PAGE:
Resolution and deposit guarantee

Resolution and deposit guarantee

Resolution and deposit guarantee are closely related

A deposit guarantee scheme may be implemented to protect depositors by intervening through resolution, before the institution fails, to avoid the more serious consequences that certainly result from a failure.

In fact, experience shows that a compensation procedure is generally more costly than a resolution intervention, not to mention the difficulties that an outright bankruptcy causes for the bank's customers.

A special regime defined by law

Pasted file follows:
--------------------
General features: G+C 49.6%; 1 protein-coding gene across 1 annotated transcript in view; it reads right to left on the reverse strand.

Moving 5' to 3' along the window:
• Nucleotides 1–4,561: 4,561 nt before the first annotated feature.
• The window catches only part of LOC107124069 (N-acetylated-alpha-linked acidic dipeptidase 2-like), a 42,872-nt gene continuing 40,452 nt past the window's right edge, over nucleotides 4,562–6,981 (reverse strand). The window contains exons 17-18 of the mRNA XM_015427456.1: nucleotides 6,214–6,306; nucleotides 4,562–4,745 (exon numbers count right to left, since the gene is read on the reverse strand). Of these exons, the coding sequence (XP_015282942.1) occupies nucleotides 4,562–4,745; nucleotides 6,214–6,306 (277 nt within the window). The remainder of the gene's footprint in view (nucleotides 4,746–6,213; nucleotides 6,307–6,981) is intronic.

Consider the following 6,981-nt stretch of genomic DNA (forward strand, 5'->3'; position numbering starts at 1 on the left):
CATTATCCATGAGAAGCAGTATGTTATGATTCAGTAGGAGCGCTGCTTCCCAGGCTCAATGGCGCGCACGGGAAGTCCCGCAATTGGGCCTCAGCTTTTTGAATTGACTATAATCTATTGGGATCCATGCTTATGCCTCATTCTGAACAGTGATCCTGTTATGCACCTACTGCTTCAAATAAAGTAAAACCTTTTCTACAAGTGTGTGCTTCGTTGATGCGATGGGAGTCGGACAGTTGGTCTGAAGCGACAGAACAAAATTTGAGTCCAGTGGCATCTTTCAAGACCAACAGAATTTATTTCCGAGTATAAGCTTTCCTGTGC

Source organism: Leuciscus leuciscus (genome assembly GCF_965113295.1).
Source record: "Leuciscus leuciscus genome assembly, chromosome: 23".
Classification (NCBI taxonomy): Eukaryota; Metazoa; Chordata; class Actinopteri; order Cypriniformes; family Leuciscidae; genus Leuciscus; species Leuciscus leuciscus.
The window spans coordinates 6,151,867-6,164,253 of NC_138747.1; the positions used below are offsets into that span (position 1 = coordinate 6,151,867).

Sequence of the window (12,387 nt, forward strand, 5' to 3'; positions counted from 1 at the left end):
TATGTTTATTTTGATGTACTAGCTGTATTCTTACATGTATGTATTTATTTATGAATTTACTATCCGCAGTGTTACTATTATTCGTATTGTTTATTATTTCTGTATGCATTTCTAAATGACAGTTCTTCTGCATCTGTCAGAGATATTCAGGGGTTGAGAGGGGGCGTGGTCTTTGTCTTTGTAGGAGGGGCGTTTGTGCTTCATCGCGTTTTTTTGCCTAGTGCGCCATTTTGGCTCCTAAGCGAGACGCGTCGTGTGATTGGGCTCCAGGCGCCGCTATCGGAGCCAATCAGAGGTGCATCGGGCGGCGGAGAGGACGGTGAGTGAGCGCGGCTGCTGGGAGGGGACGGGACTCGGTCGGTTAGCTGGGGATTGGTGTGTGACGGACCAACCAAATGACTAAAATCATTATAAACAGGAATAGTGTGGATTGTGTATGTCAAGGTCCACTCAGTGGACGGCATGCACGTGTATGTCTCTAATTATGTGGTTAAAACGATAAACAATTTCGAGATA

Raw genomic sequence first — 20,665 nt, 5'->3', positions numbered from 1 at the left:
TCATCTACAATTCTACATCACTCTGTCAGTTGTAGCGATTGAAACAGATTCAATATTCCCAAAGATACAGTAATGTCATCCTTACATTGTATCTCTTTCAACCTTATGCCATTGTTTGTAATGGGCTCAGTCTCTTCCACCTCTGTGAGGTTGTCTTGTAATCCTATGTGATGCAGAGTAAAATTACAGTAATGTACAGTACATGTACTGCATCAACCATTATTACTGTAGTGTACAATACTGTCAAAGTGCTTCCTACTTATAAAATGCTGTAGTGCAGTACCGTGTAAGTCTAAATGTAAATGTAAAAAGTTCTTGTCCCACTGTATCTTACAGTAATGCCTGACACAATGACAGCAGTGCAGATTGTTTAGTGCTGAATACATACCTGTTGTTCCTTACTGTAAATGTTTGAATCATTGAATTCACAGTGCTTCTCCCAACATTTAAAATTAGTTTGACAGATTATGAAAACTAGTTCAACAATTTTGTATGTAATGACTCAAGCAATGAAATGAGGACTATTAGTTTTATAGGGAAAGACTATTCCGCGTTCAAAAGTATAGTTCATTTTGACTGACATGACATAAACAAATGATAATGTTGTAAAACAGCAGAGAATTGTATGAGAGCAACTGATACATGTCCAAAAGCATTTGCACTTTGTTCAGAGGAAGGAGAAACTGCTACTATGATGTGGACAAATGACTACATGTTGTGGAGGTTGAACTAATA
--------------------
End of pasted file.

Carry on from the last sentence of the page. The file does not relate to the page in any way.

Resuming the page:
Implementing a resolution procedure implies that the resolution authority has recourse to special legal powers, outside the scope of ordinary law: while not a judicial authority (a court), the resolution authority may take coercive measures vis-à-vis the institution in an emergency (for example, require it to dispose of or discontinue activities, remove its senior managers) or decisions affecting the ownership rights of shareholders and creditors (charge losses to capital or to certain debt categories, cancel shares, convert the institution's debt into capital, etc.). For this reason, resolution is subject to a special regime defined by law.